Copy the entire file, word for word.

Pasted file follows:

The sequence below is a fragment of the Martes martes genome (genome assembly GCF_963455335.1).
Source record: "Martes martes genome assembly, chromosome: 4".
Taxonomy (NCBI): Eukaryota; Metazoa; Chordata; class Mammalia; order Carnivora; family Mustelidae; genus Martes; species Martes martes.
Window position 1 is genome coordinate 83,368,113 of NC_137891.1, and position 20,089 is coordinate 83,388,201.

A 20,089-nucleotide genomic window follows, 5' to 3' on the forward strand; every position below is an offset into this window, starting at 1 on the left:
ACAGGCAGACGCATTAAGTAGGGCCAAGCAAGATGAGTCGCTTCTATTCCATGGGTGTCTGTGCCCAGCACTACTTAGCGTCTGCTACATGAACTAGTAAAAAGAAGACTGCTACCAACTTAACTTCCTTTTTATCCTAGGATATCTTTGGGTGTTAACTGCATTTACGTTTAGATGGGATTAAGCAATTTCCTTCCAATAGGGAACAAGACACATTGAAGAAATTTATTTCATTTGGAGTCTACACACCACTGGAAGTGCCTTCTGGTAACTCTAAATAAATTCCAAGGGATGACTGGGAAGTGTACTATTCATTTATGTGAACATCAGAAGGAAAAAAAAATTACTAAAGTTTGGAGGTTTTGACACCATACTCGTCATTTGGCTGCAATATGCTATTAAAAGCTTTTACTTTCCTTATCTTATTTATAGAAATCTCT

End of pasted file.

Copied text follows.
The sequence below is a fragment of the Martes martes genome (genome assembly GCF_963455335.1).
Source record: "Martes martes genome assembly, chromosome: 4".
Taxonomy (NCBI): Eukaryota; Metazoa; Chordata; class Mammalia; order Carnivora; family Mustelidae; genus Martes; species Martes martes.
Window position 1 is genome coordinate 83,368,113 of NC_137891.1, and position 20,089 is coordinate 83,388,201.

A 20,089-nucleotide genomic window follows, 5' to 3' on the forward strand; every position below is an offset into this window, starting at 1 on the left:
ACAGGCAGACGCATTAAGTAGGGCCAAGCAAGATGAGTCGCTTCTATTCCATGGGTGTCTGTGCCCAGCACTACTTAGCGTCTGCTACATGAACTAGTAAAAAGAAGACTGCTACCAACTTAACTTCCTTTTTATCCTAGGATATCTTTGGGTGTTAACTGCATTTACGTTTAGATGGGATTAAGCAATTTCCTTCCAATAGGGAACAAGACACATTGAAGAAATTTATTTCATTTGGAGTCTACACACCACTGGAAGTGCCTTCTGGTAACTCTAAATAAATTCCAAGGGATGACTGGGAAGTGTACTATTCATTTATGTGAACATCAGAAGGAAAAAAAAATTACTAAAGTTTGGAGGTTTTGACACCATACTCGTCATTTGGCTGCAATATGCTATTAAAAGCTTTTACTTTCCTTATCTTATTTATAGAAATCTCT